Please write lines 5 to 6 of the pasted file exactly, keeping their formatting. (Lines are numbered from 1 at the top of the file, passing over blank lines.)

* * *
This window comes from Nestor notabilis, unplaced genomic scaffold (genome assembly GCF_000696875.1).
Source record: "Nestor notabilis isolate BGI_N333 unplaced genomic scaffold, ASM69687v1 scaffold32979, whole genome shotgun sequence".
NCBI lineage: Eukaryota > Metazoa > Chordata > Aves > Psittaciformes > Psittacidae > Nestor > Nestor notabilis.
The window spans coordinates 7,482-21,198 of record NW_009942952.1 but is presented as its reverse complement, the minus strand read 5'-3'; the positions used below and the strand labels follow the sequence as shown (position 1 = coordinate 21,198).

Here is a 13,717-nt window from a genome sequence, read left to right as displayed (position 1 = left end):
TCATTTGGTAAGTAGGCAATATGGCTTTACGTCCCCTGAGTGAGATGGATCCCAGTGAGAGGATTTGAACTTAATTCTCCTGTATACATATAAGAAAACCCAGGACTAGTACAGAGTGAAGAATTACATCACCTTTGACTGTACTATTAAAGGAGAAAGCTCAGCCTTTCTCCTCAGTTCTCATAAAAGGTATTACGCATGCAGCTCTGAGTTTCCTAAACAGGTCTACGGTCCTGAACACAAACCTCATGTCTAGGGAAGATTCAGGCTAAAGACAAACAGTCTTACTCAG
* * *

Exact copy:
Here is a 13,717-nt window from a genome sequence, read left to right as displayed (position 1 = left end):
TCATTTGGTAAGTAGGCAATATGGCTTTACGTCCCCTGAGTGAGATGGATCCCAGTGAGAGGATTTGAACTTAATTCTCCTGTATACATATAAGAAAACCCAGGACTAGTACAGAGTGAAGAATTACATCACCTTTGACTGTACTATTAAAGGAGAAAGCTCAGCCTTTCTCCTCAGTTCTCATAAAAGGTATTACGCATGCAGCTCTGAGTTTCCTAAACAGGTCTACGGTCCTGAACACAAACCTCATGTCTAGGGAAGATTCAGGCTAAAGACAAACAGTCTTACTCAG